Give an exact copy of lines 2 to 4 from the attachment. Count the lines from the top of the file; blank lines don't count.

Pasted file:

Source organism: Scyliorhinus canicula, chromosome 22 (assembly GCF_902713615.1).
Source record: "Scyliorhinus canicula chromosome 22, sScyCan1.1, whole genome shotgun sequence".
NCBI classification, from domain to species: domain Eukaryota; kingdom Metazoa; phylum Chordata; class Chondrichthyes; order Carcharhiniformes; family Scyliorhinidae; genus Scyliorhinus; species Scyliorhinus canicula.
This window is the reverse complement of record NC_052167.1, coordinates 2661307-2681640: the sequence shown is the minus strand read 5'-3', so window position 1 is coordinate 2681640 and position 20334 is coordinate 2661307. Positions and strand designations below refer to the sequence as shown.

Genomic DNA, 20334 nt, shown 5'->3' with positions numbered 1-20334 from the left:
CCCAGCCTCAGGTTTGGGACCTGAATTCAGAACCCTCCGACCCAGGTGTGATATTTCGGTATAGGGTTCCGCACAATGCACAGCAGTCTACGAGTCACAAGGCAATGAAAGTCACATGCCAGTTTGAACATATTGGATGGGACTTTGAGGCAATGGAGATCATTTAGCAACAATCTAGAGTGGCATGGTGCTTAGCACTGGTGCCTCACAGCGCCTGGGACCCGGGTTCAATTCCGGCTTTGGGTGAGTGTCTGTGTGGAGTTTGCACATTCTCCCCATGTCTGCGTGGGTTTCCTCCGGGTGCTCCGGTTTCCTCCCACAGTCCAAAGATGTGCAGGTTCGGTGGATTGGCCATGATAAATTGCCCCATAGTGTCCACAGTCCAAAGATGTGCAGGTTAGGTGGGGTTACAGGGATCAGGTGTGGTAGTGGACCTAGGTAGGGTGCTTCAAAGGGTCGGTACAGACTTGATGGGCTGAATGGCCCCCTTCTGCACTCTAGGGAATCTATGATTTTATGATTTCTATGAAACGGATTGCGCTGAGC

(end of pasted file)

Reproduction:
Source record: "Scyliorhinus canicula chromosome 22, sScyCan1.1, whole genome shotgun sequence".
NCBI classification, from domain to species: domain Eukaryota; kingdom Metazoa; phylum Chordata; class Chondrichthyes; order Carcharhiniformes; family Scyliorhinidae; genus Scyliorhinus; species Scyliorhinus canicula.
This window is the reverse complement of record NC_052167.1, coordinates 2661307-2681640: the sequence shown is the minus strand read 5'-3', so window position 1 is coordinate 2681640 and position 20334 is coordinate 2661307. Positions and strand designations below refer to the sequence as shown.